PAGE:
Last month, we discussed other names for “butlers.” Of equal interest, perhaps, are the variations of the word “butler” itself. There are many more ways in which it can be used, and if these are brought back into use, it will help anchor the profession more firmly into society.
“Butle,” we know of as the verb, but so is the word “butler.” For instance, “Every great house should be butlered (served by a butler).” Or “Would you like to butler today?” meaning “take charge of and serve liquor.” A variant spelling is “buttle,” meaning “to pour a drink” or “do a butler’s work.”
The fairer sex within our ranks has been known as a “butleress” for the last four centuries (and for the record, the spelling of our title used to be “buteler” or “butelere”).
Like the word “stardom,” “butlerdom” means “of the estate or class of profession of butler.”
We even have a couple of adjectives for our profession: “Butlerian,” as in the sentence, “He worked with strict attention to his butlerian duties.”
And thanks to Aldous Huxley, we can consider using the word “butlerish” to mean “characteristic of a butler.” He wrote in 1923, “He moved with a certain pomp, a butlerish gravity.”
“Butler” can be used figuratively, meaning to bring something in the same way as the butler brings the welcome wine. As in the 15th Century example of “humor being someone’s butler,” always serving them with fun.
Along the same line is the phrase, “butler’s grace,” meaning “a drink.” Sample sentence: “Would you care for a butler’s grace?”
The butler used to be the high-ranking official in charge of the importation and supply of wine to the royal table. No big surprise there, but how about “butlerage?” That was the duty every importer of twenty tons or more of wine into England, had to pay the King’s butler. The duty amount? Two tons of wine!
And talking of perks on the job, the “butler’s box” was a box in which card players put a portion of their winnings at Christmas time, to give to the butler. For those who don’t know the custom because it is probably dying out even in England, Boxing Day is called that because the day after Christmas, vendors such as the milkmen and “sanitation engineers” (dustmen) with regular deliveries or pick-ups for households, visit each house with a box, into which homeowners put gratuities for the servicemen’s work over the prior year. So butlers, no doubt, worked out a way they could have their own box, and without having to traipse around the neighborhood to fill it up!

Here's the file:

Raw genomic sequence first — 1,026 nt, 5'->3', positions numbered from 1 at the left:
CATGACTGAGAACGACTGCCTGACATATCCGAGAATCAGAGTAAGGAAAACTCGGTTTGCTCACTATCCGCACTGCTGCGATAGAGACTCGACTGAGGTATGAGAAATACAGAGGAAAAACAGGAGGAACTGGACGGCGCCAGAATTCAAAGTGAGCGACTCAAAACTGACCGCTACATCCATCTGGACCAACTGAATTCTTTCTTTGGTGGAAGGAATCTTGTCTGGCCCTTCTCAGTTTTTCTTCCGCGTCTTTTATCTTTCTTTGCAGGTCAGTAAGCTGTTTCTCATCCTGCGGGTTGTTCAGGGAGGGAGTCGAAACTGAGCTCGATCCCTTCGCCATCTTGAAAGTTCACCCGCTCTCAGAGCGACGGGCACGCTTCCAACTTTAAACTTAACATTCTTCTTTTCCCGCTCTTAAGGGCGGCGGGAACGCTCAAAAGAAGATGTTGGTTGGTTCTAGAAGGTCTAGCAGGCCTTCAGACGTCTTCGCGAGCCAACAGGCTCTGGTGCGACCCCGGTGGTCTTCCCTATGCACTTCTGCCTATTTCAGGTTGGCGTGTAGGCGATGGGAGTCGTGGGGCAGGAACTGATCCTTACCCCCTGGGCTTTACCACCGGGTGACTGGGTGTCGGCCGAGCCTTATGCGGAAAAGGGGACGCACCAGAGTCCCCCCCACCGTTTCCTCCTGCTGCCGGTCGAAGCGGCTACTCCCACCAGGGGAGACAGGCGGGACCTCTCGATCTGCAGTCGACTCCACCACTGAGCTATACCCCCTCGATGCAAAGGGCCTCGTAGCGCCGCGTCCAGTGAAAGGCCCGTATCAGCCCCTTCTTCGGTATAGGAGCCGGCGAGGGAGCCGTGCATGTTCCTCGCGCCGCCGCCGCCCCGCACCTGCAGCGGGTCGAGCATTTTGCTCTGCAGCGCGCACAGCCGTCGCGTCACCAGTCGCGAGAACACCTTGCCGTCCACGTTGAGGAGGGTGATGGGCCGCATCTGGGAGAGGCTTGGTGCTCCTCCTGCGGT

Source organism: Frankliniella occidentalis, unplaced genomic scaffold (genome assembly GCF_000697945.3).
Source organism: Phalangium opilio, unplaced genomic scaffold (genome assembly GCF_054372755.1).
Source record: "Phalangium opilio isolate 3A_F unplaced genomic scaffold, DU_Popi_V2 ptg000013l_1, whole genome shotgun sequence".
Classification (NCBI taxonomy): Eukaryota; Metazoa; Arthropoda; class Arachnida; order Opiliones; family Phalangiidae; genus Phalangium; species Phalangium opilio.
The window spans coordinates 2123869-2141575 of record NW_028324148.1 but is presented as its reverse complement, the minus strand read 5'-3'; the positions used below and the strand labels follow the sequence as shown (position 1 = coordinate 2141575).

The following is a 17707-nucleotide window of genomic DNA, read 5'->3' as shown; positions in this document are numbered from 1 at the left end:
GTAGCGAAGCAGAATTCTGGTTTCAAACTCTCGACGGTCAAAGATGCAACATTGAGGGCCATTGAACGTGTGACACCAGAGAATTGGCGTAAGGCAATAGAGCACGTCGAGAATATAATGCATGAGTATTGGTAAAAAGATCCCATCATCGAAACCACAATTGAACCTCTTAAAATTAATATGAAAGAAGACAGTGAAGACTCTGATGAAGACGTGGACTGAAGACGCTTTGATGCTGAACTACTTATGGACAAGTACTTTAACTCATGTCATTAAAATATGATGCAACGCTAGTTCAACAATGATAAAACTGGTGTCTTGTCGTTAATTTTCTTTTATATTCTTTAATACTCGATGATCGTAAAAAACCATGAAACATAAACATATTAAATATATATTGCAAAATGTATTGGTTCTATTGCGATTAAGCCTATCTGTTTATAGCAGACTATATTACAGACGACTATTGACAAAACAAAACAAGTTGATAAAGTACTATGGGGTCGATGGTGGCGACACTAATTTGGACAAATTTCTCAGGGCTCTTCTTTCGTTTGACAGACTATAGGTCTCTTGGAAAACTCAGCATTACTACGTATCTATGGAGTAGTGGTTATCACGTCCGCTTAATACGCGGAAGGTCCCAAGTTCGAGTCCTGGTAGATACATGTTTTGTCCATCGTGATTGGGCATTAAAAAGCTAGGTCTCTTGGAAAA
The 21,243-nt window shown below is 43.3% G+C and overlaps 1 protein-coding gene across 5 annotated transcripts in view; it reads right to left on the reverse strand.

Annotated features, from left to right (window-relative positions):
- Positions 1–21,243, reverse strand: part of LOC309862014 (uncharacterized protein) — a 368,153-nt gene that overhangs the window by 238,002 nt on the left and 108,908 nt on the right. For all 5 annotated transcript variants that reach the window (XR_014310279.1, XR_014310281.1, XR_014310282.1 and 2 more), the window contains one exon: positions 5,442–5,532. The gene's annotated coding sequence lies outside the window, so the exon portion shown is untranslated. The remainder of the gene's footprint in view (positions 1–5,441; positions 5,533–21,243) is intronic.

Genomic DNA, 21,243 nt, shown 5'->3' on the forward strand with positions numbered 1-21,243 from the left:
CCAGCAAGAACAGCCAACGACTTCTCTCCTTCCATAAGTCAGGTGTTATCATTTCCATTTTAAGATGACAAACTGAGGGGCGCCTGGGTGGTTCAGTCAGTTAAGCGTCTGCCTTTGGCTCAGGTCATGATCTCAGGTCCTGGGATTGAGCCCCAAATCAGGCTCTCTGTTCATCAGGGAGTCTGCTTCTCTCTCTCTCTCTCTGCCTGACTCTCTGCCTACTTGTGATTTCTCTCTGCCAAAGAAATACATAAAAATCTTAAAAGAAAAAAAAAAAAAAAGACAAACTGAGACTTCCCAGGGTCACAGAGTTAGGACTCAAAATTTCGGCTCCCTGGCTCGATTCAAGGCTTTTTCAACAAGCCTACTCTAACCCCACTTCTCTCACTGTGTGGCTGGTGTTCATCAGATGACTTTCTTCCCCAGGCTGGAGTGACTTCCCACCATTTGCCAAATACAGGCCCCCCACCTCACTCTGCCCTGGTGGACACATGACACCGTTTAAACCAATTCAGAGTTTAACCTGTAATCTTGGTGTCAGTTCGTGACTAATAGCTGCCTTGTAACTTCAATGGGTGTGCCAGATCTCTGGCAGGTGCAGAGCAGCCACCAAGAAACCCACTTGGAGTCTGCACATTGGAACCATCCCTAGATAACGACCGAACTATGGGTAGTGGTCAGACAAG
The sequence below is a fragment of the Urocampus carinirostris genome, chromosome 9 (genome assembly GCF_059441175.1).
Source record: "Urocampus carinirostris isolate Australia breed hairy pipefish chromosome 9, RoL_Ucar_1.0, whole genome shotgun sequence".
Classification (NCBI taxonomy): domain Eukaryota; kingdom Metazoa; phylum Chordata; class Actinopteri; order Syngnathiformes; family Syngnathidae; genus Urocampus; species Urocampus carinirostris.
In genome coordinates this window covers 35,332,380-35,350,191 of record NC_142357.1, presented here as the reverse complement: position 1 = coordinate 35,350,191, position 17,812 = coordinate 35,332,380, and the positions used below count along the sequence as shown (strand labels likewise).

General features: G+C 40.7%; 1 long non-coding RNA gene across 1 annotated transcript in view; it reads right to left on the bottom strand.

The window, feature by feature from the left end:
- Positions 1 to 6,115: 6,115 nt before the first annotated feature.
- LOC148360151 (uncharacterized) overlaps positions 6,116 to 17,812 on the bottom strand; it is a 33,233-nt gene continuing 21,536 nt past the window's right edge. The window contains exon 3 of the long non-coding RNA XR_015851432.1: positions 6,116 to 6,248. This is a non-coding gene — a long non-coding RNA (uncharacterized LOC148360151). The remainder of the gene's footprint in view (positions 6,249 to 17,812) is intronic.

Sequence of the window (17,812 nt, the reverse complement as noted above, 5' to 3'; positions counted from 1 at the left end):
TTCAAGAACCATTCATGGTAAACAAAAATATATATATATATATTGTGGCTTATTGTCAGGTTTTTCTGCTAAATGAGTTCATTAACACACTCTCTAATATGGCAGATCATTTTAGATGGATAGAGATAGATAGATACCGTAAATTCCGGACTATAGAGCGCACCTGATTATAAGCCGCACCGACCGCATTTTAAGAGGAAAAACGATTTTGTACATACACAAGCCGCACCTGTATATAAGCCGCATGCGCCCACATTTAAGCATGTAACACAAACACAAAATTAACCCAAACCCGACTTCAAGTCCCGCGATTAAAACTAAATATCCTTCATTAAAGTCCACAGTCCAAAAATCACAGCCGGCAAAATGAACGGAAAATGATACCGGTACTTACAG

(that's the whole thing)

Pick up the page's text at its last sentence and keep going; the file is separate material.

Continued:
The “butlerage” actually had more than one meaning: it was once used to describe the office of the King’s butler, and thereafter grew to mean the office of any butler. The physical office in which he sat was called the “butlery.”
We refer loosely these days to the butler’s office as the “butler’s pantry,” but it was originally, and still is in many houses, the room where the plate, glass, etc. were kept.
And so we conclude past uses of the word “butler.” Maybe we can resurrect some, and certainly, language being a living beast, we can create new ones. The old ones have centered around the concept of wine and its serving. Maybe with the butler’s duties being so much more these days, we can create new definitions and have them accepted into the common language. If so, would be better coming from butlers doing good works, rather than infamous activities designed to grab the public spotlight (such as “Doing a butler,” which might mean “telling all to the media about the boss for great profit.”).
So, does anyone have any suggested new uses of the word “butler?”
About the Author (Author Profile)Steven Ferry is chairman of the International Institute of Modern Butlers and the author of bestsellers "Butlers & Household Managers 21st Century Professionals" and "Hotel Butlers, The Great Service Differentiators." He also trains and consults for the profession around the world.
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